Barring a few episodes of looting, thuggery and outright negligence, Hurricanes Harvey and Irma inspired sterling acts of humanity.
More often than not, first responders were regular folk from across the tracks or across the county. Volunteers poured in through every accessible travel artery to pluck strangers from rooftops, distribute water and other bare necessities and to offer warmth and empathy to folks who lost everything.
The welcoming of companion animals by rescue crews and makeshift shelters was a far cry from the separated families and broken hearts left in Hurricane Katrina’s wake because the law back in 2005 did not recognize pets as family.
Okay, many of us do well when the sky is (literally) falling. But how many of us do well on ordinary days when we don’t need a rowboat to cross the street?
I’ve asked myself this question many times during my 60-plus years. The last time was when my wife, Susan, and I attended a local Best Friends adoption event more than five years ago. Though we were a childless couple by choice, both of us recognized that we had ample love to give to a living, breathing being.
Well, Susan actually recognized it more than me. When my wife first breached the air between us with talk of pet adoption, I initially froze in fear. At the time, I believed it was because I was guarding my most precious resources: spare time and freedom. Upon much reflection, I realized that my real fear was that I was not “good enough” to be a pet parent. And, that my only ticket to “freedom” was to commit to caring for another. For only then is the magic and majesty of unconditional love released.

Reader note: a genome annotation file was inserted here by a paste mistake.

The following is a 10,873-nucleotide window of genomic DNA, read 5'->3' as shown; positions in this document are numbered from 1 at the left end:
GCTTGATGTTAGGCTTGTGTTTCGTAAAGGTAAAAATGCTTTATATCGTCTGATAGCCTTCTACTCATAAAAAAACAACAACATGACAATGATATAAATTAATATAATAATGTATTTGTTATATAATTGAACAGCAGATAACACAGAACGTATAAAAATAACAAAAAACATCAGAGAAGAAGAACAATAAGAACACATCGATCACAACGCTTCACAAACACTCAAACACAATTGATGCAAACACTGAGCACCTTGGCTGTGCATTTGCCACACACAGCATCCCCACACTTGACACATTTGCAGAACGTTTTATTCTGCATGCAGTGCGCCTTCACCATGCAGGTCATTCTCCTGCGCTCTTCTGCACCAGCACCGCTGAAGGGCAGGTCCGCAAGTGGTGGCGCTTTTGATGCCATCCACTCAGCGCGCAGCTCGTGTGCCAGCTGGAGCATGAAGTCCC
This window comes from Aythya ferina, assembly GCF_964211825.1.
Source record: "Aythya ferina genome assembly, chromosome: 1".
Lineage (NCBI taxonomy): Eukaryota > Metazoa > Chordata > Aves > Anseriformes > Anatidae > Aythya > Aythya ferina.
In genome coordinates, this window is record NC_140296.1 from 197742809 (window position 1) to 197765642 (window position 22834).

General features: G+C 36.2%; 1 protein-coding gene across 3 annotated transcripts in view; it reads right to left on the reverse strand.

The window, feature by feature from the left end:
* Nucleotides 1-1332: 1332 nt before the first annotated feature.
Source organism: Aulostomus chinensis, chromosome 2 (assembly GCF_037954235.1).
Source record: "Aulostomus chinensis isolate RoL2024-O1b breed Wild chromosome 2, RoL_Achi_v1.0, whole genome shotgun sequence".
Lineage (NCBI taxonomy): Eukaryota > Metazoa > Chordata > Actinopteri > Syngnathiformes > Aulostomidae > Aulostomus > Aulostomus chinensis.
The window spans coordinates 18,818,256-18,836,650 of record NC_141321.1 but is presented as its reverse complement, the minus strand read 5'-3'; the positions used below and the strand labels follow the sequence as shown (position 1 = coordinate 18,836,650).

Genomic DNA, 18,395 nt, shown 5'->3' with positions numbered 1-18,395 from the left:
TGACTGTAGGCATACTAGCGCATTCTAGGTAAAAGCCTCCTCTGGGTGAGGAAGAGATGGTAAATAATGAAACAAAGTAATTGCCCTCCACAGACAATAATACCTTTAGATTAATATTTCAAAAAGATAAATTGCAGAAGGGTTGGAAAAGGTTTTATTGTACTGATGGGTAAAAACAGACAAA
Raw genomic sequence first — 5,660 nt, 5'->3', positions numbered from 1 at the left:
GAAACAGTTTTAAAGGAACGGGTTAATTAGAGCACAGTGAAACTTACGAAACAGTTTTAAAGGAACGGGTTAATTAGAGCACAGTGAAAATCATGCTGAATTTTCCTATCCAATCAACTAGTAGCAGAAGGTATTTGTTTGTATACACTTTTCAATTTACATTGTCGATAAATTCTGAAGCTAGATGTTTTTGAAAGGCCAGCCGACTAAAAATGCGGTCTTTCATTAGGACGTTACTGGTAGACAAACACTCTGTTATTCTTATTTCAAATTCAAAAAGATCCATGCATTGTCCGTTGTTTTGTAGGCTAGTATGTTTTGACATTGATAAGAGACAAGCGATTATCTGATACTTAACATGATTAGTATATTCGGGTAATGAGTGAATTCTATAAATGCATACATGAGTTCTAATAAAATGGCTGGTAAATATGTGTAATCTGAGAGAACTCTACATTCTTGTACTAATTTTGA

Since then, Susan and I became pet parents - twice over. During these best years of my life, I witnessed the death of yet another myth about myself: the not-good-enough-to-be-a-pet-parent myth joined the I-hate-math-and-science-and-sports-and-playing-a-musical-instrument myths in my compost heap of history.
No one has to wait for an extraordinary moment to do an extraordinary thing. Wherever you live, shelters and adoption groups and foster families are a stone’s throw away. Each animal resident has its own glamorous (or unglamorous) story. But you’re not in it for that. You’re in it because there are hearts out there with holes in them that can only be filled by your special love.
You don’t have to be a flawless pet parent. Believe me, you will make mistakes. We did - in spades! What matters is whether you choose to learn from them. It’s the people who don’t that are to blame for pet homelessness and misery.
Some people decide not to adopt a pet right now - or even ever - because their lives are too unsettled and they question their resources. This is just as wise and compassionate a choice as the person who consciously welcomes an adopted pet into their forever home. However we appraise our external circumstances, we should never let fear of not being a good-enough pet parent inform our decision.
It’s been said that we are at our best when things are worst. If we dig a little deeper, we may find we can be our best without it coming to that.
And - if we really show up - that “best” is plenty good.